‘He neither hears us,’ replied Anthony, ‘nor sees us.’
‘Why, then,’ said Mr Pecksniff, ‘I will be bold to say, with the utmost sympathy for his afflictions, and the greatest admiration of those excellent qualities which do equal honour to his head and to his heart, that he is what is playfully termed a dummy. You were going to observe, my dear sir—?’
‘I was not going to make any observation that I know of,’ replied the old man.
‘I was,’ said Mr Pecksniff, mildly.
‘Oh! you were? What was it?’
‘That I never,’ said Mr Pecksniff, previously rising to see that the door was shut, and arranging his chair when he came back, so that it could not be opened in the least without his immediately becoming aware of the circumstance; ‘that I never in my life was so astonished as by the receipt of your letter yesterday. That you should do me the honour to wish to take counsel with me on any matter, amazed me; but that you should desire to do so, to the exclusion even of Mr Jonas, showed an amount of confidence in one to whom you had done a verbal injury—merely a verbal injury, you were anxious to repair—which gratified, which moved, which overcame me.’
He was always a glib speaker, but he delivered this short address very glibly; having been at some pains to compose it outside the coach.
Although he paused for a reply, and truly said that he was there at Anthony’s request, the old man sat gazing at him in profound silence and with a perfectly blank face. Nor did he seem to have the least desire or impulse to pursue the conversation, though Mr Pecksniff looked towards the door, and pulled out his watch, and gave him many other hints that their time was short, and Jonas, if he kept his word, would soon return. But the strangest incident in all this strange behaviour was, that of a sudden, in a moment, so swiftly that it was impossible to trace how, or to observe any process of change, his features fell into their old expression, and he cried, striking his hand passionately upon the table as if no interval at all had taken place:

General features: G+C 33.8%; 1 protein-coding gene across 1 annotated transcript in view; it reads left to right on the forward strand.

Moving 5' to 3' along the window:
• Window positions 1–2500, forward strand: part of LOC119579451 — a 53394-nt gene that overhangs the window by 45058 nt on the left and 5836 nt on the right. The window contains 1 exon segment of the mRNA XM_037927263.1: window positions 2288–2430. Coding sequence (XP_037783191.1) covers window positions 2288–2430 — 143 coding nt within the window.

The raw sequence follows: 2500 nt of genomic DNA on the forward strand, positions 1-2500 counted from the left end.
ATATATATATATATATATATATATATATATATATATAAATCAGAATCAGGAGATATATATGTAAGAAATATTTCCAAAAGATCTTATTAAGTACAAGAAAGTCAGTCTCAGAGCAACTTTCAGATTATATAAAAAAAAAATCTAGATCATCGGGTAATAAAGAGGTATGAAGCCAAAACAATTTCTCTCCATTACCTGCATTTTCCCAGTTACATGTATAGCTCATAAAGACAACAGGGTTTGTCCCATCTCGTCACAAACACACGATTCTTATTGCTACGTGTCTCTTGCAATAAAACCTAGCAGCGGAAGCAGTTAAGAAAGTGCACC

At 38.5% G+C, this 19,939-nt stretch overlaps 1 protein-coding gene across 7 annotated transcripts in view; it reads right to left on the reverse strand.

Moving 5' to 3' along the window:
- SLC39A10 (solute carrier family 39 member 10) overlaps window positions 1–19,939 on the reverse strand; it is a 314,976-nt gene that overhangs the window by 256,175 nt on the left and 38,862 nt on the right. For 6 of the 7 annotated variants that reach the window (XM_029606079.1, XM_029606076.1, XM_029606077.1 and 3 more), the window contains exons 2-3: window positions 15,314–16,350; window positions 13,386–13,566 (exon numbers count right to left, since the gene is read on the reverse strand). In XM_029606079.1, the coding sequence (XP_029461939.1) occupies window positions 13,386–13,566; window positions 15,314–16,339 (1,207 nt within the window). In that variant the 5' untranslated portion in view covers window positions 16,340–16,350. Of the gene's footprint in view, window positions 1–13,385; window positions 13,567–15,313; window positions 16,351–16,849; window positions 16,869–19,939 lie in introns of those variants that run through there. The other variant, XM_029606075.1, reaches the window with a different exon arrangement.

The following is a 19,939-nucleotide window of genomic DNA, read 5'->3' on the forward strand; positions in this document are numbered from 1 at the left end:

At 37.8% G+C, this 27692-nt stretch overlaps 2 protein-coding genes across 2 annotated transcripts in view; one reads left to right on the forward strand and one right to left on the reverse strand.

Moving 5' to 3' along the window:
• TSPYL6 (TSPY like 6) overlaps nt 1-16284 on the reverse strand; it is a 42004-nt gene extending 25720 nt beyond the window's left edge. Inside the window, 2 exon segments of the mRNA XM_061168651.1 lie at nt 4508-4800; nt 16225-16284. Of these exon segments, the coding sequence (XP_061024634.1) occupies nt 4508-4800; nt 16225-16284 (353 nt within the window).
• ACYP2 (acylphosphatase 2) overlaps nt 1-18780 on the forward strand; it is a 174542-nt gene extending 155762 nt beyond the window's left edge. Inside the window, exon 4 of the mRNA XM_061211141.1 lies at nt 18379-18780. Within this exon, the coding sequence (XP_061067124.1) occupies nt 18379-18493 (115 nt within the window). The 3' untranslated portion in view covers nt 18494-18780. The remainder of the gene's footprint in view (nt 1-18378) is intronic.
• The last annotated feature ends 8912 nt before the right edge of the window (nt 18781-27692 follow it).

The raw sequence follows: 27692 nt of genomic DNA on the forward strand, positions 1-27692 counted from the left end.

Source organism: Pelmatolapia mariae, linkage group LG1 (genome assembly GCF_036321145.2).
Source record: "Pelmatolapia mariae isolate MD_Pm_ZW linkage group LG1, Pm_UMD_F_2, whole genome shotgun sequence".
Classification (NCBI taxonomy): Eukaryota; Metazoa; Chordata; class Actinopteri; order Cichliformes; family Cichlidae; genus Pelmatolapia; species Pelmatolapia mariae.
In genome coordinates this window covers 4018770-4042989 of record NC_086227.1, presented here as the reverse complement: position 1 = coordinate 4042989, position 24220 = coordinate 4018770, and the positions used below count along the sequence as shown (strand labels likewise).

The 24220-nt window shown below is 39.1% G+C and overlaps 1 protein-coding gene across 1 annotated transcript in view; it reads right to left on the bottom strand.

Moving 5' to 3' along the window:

‘Will you hold your tongue, sir, and let me speak?’
Mr Pecksniff deferred to him with a submissive bow; and said within himself, ‘I knew his hand was changed, and that his writing staggered. I said so yesterday. Ahem! Dear me!’
‘Jonas is sweet upon your daughter, Pecksniff,’ said the old man, in his usual tone.
‘We spoke of that, if you remember, sir, at Mrs Todgers’s,’ replied the courteous architect.
‘You needn’t speak so loud,’ retorted Anthony. ‘I’m not so deaf as that.’
Mr Pecksniff had certainly raised his voice pretty high; not so much because he thought Anthony was deaf, as because he felt convinced that his perceptive faculties were waxing dim; but this quick resentment of his considerate behaviour greatly disconcerted him, and, not knowing what tack to shape his course upon, he made another inclination of the head, yet more submissive that the last.
‘I have said,’ repeated the old man, ‘that Jonas is sweet upon your daughter.’
‘A charming girl, sir,’ murmured Mr Pecksniff, seeing that he waited for an answer. ‘A dear girl, Mr Chuzzlewit, though I say it, who should not.’
‘You know better,’ cried the old man, advancing his weazen face at least a yard, and starting forward in his chair to do it. ‘You lie! What, you will be a hypocrite, will you?’
‘My good sir,’ Mr Pecksniff began.
‘Don’t call me a good sir,’ retorted Anthony, ‘and don’t claim to be one yourself. If your daughter was what you would have me believe, she wouldn’t do for Jonas. Being what she is, I think she will. He might be deceived in a wife. She might run riot, contract debts, and waste his substance. Now when I am dead—’